Now, I am not necessarily recommending those particular actions as a model for transgender resistance in Australia, or elsewhere. Much as it might be tempting for some to imagine similarly waking up certain politicians and religious leaders here, the cultural context is different, apart from legal ramifications. However the creativity and dynamics of such protest and pride are relevant, especially as we come to consider Jesus’ teachings in the Gospel passage today (Luke 6.27-38). For what Jesus often embodied was what the theologian Marcella Althaus-Reid called ‘indecent theology’: namely models of living which subvert social expectations, in ways which turn the tables on the use of decency, shame, and purity codes by the powerful. How appropriate indeed, that we should have this Jesus teaching today, as the Sydney Mardi Gras season begins in earnest with its Fair Day in Victoria Park. For, with others who have been marginalised, the LGBTIQ+ community also continues to show us ways in which, in the words of our Epiphany theme, the world can be turned upside down, and crippling notions and practices of sin and shame transformed into flourishing and pride.
Let me come to the second half of Jesus’ teaching in our Gospel passage in a while, together with the Hebrew story of Joseph with which it is twinned in our lectionary. For there can be a temptation to build an ethic of forgiveness from our readings which is too full of distortion and cheap grace. As we heard earlier this week, in our Prime Minister’s remarks about forgiveness, there is a tendency among some Christians to soften, or even skip over, the very hard challenges of these passages.
'turn the other cheek' in context
Certainly, as I have indicated, we do well to understand Jesus’ teaching today as expressions of ‘indecent theology’ and ‘indecent’ ethics. For, as Walter Wink helpfully illustrated in his book Engaging the Powers: Discernment and Resistance in a World of Domination we must locate today’s Gospel passage in the context. Like the hijra today, Jesus lived amid great oppression, and their words were creative ways to subvert the power structures of the day. Injunctions such as ‘turn the other cheek’ arise from Jesus’ context, and, like the hijra’s responses to oppression, they are not meant to be ethical commands for every age and situation, even though their spirit and imagination are to be taken on board. What is vital is to see how Jesus, as in the hijra story, here turns shame on its head, using the power of the seemingly entirely powerless. Like the best elements of Sydney Mardi Gras’ history, human dignity is thus restored and the possibilities of new communities of freedom and love are created.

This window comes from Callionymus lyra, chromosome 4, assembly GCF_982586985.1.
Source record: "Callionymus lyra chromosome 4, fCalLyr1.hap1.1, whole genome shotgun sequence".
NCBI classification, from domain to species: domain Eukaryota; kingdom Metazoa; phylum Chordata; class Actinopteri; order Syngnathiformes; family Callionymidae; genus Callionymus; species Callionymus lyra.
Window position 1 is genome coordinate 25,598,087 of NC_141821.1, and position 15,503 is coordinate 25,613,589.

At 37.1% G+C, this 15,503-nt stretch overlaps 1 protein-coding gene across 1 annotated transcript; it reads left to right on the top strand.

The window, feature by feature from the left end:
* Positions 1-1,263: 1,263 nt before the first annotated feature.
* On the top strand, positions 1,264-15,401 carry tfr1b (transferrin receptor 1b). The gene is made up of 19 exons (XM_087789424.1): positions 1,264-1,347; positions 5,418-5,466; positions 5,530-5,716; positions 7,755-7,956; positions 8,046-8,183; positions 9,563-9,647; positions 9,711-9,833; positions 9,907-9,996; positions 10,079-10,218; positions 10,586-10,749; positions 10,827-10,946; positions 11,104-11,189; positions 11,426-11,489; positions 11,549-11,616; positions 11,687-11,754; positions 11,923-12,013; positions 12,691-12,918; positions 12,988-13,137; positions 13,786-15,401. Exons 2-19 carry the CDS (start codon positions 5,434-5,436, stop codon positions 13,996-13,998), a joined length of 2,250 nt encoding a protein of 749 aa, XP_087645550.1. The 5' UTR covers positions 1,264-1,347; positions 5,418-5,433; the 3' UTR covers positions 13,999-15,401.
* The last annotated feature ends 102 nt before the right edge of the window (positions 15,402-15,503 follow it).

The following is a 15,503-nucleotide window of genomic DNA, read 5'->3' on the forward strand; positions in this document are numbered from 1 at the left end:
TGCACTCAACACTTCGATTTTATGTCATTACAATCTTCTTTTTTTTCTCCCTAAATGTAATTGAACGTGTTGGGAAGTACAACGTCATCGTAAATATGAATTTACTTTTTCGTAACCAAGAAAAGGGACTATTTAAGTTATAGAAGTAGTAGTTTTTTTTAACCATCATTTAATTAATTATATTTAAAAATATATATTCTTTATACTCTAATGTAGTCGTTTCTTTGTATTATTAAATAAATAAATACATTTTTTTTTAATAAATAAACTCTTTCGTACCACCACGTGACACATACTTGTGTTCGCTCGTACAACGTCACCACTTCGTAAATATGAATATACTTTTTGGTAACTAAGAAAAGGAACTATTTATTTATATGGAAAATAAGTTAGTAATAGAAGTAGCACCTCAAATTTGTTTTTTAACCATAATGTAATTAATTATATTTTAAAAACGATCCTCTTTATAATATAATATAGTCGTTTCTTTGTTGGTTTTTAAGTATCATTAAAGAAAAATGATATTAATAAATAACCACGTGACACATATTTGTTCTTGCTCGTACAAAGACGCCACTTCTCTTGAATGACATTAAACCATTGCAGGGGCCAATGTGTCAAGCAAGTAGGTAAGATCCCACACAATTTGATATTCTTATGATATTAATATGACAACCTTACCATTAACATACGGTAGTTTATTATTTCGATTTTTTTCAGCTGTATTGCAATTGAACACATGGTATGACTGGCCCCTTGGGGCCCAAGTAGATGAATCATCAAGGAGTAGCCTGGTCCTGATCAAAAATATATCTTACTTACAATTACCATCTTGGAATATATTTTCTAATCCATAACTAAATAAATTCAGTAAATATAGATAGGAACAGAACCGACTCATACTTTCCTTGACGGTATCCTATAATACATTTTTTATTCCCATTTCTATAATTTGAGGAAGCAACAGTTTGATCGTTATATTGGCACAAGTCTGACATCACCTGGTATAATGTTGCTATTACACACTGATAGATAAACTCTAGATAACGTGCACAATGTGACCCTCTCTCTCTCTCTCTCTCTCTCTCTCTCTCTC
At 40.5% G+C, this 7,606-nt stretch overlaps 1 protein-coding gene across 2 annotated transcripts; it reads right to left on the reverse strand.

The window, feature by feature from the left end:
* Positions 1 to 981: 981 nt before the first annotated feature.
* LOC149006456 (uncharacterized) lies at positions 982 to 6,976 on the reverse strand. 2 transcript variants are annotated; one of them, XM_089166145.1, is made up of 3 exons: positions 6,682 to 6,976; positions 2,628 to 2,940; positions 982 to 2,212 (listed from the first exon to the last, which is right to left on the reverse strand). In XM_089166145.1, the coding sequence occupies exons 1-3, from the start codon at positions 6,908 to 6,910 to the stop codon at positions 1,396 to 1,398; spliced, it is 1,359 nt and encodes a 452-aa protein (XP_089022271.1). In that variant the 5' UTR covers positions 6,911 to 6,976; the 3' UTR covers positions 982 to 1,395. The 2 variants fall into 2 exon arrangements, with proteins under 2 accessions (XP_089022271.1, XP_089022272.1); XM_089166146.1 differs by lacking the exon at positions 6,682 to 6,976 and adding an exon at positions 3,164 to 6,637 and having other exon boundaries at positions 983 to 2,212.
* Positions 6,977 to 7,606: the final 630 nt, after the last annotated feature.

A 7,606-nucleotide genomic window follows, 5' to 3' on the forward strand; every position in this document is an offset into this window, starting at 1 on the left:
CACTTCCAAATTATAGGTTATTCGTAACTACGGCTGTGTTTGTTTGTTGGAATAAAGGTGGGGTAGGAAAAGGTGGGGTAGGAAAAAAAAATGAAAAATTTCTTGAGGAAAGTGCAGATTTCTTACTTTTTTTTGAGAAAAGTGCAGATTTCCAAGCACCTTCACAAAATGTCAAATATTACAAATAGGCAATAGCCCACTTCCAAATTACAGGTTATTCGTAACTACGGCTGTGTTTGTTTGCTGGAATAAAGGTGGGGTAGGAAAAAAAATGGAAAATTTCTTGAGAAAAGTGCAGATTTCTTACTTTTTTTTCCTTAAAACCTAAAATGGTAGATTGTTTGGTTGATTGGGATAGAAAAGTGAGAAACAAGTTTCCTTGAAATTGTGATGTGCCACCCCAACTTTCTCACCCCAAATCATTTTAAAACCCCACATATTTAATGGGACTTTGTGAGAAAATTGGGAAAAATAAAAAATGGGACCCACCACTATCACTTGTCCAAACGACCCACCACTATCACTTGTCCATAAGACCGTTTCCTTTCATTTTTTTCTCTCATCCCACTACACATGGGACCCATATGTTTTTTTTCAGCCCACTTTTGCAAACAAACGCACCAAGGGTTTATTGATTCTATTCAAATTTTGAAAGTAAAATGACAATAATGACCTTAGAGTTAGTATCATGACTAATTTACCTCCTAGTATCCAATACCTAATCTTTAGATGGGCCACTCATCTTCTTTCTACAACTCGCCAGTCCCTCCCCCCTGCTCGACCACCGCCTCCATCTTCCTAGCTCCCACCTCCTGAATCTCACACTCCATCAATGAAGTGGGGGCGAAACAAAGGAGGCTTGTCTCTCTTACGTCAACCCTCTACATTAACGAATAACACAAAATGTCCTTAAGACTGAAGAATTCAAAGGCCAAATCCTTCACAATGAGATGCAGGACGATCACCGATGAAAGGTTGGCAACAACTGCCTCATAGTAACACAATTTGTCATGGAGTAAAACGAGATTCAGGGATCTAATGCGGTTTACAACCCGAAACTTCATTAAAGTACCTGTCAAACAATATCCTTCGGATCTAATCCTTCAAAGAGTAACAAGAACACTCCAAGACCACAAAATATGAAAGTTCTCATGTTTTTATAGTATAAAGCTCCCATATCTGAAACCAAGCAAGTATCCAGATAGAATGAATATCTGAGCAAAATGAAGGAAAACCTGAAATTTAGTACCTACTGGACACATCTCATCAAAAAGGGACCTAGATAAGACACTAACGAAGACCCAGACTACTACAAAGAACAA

Jesus so plays with, transfigures, indecency - not just in today’s reading, but in so many situations. For Jesus directly challenged those who thought they were ‘decent’, and the purity codes which marginalised others. Like the hijra in the story earlier, Jesus knew that appeal to law or political or religious leaders would do little to aid the immediate plight of the oppressed of their day. Yet direct violent responses to the violence experienced were unworkable, would simply be brutally crushed, and more than likely make things worse. Much smarter, more imaginative action was required, subverting the very ideas of decency, purity and power on which such violence was based and justified.